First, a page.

Eyes Right

My mother is a tough old bird. I don’t think she’ll mind me saying that. She would mind if I told you her age [I remember her displeasure when I told the truth when my sons aged her age years ago] so I’ll just say that she’s reached the ‘key of the door’ more than four times and is on her way to the fifth!

Despite being ancient [I’m allowed to call her that because I told her so!], my mother lives her life as fully and as well as she can – but that supposedly simple task is very far from being easy for her. She suffers from several serious health conditions which keep trying to push her into a wooden box but, being stubborn, she refuses to get in! One of the nastiest conditions that she has is actually two conditions which go very firmly hand-in-hand in her case – and you’ve probably never heard of them – Polymyalgia Rheumatica and Giant Cell Arteritis [NOT arthritis], otherwise known as PMR/GCA or Temporal Arteritis. If you click on the link you’ll be able to read about the symptoms of PMR/GCA and the side effects of the treatment. My mother suffers from most of symptoms and also most of the side effects listed all of which cause more complications than you could probably imagine – and she’s not the only one. She also has to contend with the effects of her other conditions as well, so you can see that it must take a tremendous amount of physical and mental effort for her, and others in a similar situation, to live an active life.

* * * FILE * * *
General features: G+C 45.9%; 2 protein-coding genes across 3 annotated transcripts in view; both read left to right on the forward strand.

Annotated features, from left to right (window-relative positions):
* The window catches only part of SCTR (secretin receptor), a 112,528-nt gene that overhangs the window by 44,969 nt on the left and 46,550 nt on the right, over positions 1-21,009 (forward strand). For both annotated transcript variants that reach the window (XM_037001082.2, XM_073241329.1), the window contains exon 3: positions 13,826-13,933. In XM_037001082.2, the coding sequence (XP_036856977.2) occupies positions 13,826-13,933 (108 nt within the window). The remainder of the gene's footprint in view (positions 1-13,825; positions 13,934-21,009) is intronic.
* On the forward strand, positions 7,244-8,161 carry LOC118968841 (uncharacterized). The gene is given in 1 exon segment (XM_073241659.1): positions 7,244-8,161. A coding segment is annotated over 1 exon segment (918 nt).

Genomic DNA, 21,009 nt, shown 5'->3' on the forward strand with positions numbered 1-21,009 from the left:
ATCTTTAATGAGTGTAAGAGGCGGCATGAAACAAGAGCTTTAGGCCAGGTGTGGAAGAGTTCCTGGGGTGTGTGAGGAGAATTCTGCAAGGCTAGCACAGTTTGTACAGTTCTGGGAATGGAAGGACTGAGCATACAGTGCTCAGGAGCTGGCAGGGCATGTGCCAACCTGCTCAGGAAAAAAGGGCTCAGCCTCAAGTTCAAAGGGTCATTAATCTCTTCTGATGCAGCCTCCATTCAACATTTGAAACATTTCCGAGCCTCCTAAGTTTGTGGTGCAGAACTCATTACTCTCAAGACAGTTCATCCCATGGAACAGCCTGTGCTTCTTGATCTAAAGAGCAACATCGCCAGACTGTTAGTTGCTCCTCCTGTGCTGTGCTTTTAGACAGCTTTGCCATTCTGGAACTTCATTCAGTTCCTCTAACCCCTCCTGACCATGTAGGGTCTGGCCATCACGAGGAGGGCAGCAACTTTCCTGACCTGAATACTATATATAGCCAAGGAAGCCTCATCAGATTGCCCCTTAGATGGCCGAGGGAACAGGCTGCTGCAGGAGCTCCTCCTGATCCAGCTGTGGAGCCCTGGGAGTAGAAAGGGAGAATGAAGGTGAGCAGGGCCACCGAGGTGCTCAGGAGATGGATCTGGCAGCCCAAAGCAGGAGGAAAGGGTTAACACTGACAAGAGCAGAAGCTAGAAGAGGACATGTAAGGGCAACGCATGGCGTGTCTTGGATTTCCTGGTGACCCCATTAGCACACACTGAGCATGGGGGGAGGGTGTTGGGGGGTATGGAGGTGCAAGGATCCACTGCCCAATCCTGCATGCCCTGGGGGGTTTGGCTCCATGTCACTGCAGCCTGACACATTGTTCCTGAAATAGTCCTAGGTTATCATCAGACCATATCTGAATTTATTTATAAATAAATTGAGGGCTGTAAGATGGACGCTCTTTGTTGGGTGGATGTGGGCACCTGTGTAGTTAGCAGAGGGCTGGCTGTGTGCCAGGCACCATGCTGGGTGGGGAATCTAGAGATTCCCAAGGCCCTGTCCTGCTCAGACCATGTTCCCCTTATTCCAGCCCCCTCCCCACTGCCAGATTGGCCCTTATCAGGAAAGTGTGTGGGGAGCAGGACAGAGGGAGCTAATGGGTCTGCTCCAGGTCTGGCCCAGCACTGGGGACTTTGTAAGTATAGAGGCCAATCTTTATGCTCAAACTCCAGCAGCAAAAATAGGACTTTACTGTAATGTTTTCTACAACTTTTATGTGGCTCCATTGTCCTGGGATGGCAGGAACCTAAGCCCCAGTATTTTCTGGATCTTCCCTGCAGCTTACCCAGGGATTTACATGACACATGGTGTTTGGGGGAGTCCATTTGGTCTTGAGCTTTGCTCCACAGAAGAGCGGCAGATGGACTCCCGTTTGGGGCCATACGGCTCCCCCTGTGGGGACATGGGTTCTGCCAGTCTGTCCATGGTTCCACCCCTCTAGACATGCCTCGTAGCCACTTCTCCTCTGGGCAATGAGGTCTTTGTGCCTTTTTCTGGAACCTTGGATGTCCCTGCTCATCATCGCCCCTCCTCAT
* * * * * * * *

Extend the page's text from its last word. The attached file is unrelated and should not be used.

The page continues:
One of my mother’s greatest fears is that she will lose her sight. She is amazingly lucky not to have lost it to GCA long before she was actually diagnosed. She not only has the threat of losing her sight to GCA always hanging over her, she also has glaucoma and cataracts and was recently diagnosed with ‘dry’ macular degeneration. That’s a lot of threats to her sight. A quadruple whammy!

So, why am I telling you this? Because I think my mother is amazing in the way that she copes with all of this. She fights it all the way. She goes dancing, she goes Kurling [a warmer version of curling], she goes out to lunch, visits friends and more but it takes its toll. She’ll be looking forward to my next visit because it means she’ll be able to go to her favourite clothes shops [as she can seldom manage alone] and buy lots of new things. I have to admit to encouraging her to buy LOADS of clothes and other things because she really enjoys it – and if you can’t do it without guilt in her situation, when can you?

Plus, I want her to be able to actually see all the lovely things there are to choose from.

I hope that you will read about PMR/GCA – you may even know someone who suffers from it, whether it has been diagnosed or not. PMR GCA UK is a charity raising awareness and offering information and support. If you would like more information or make a donation please click here .


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